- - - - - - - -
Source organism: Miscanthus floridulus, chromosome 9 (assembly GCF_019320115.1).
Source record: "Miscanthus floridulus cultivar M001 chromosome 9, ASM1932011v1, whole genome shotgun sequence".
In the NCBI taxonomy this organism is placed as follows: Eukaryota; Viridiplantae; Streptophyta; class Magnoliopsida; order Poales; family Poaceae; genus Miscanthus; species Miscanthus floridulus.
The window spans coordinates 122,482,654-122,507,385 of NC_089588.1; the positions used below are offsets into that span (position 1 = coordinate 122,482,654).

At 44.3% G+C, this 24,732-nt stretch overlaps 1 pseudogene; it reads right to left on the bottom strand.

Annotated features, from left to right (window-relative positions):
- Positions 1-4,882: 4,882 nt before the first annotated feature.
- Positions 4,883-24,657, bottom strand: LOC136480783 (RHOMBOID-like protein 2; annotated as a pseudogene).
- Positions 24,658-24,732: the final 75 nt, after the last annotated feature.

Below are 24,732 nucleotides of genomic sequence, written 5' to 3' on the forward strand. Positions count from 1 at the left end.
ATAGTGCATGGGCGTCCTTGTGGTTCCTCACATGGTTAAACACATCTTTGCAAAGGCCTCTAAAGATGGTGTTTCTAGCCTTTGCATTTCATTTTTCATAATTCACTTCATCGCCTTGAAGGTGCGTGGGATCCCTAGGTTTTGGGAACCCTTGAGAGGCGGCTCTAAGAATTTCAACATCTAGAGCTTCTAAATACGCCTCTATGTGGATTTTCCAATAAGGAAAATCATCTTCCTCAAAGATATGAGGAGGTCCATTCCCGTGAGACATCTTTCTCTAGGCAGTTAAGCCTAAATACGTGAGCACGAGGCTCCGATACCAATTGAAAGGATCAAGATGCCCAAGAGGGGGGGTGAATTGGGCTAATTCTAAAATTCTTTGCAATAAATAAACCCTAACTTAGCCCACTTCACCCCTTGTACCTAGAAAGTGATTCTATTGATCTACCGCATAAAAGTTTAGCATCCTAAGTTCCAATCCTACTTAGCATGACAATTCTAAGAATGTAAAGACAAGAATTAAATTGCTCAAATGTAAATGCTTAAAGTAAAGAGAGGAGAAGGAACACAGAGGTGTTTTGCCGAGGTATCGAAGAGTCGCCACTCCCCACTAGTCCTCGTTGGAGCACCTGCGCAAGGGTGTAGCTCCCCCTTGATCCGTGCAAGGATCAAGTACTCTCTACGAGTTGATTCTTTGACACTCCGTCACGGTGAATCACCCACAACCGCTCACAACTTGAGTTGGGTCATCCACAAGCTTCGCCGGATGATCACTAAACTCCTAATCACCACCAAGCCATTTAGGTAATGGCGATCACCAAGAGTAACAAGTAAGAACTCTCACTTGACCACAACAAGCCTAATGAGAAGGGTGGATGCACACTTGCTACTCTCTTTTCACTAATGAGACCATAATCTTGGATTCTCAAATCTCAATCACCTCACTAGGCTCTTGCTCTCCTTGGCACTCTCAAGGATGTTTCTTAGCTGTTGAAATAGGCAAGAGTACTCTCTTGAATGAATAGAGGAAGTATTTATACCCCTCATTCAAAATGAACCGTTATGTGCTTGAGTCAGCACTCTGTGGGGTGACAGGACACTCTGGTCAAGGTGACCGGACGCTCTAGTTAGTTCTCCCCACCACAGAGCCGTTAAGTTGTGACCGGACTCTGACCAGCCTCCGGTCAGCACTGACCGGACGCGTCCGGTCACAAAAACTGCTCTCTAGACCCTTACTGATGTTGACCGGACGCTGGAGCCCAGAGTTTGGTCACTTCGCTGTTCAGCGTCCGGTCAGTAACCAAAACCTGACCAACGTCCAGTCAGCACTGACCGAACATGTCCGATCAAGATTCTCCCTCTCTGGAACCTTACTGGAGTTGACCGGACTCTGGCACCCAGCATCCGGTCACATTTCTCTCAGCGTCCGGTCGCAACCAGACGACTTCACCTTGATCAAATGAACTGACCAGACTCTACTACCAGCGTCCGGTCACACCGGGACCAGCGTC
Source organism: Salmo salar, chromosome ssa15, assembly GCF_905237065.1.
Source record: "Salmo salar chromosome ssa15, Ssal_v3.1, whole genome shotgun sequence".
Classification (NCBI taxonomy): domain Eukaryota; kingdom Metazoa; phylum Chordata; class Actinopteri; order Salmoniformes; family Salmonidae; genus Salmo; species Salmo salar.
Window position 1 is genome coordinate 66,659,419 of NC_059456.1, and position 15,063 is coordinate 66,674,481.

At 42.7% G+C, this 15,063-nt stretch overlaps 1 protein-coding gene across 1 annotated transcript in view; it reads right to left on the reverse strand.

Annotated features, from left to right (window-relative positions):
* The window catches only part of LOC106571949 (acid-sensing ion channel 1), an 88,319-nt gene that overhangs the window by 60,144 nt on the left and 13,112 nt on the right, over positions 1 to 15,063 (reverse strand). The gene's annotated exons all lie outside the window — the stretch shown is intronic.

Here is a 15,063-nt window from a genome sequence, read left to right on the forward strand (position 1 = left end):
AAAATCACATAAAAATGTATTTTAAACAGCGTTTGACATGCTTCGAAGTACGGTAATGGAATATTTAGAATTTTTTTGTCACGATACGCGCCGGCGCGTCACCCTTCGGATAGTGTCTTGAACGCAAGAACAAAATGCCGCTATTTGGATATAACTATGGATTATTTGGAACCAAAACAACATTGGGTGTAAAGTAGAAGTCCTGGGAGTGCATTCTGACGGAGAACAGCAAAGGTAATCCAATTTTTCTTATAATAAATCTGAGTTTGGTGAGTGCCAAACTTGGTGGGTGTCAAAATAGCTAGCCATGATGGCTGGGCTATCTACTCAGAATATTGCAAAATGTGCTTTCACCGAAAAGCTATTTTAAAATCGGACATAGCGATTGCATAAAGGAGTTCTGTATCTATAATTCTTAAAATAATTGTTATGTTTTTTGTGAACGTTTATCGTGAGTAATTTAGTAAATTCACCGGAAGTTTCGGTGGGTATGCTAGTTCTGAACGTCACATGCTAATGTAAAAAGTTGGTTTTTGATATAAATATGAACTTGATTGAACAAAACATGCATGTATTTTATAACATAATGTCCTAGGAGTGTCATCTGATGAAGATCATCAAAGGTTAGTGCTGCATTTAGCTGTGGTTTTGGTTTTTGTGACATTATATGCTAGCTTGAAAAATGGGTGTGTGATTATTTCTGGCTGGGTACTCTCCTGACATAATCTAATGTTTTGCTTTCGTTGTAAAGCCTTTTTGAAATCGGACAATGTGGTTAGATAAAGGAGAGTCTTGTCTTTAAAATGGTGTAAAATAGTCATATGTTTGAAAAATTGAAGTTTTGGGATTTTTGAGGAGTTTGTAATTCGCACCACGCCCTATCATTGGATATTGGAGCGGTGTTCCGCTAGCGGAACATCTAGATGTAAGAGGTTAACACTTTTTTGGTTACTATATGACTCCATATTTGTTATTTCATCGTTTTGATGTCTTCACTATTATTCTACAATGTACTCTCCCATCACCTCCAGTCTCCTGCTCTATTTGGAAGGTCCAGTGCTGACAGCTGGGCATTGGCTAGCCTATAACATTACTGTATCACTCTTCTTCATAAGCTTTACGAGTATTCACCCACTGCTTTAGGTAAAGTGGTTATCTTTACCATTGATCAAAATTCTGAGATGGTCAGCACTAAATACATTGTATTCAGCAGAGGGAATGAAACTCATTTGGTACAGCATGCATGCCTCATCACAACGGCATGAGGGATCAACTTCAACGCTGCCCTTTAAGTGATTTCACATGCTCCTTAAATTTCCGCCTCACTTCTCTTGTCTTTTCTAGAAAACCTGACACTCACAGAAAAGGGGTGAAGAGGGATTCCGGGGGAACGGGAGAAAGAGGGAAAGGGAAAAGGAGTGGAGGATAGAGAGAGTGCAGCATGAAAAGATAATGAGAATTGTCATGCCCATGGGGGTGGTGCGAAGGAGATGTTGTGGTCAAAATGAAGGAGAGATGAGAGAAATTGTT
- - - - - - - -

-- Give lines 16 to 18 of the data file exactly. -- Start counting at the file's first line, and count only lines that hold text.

At 42.7% G+C, this 15,063-nt stretch overlaps 1 protein-coding gene across 1 annotated transcript in view; it reads right to left on the reverse strand.

Annotated features, from left to right (window-relative positions):
* The window catches only part of LOC106571949 (acid-sensing ion channel 1), an 88,319-nt gene that overhangs the window by 60,144 nt on the left and 13,112 nt on the right, over positions 1 to 15,063 (reverse strand). The gene's annotated exons all lie outside the window — the stretch shown is intronic.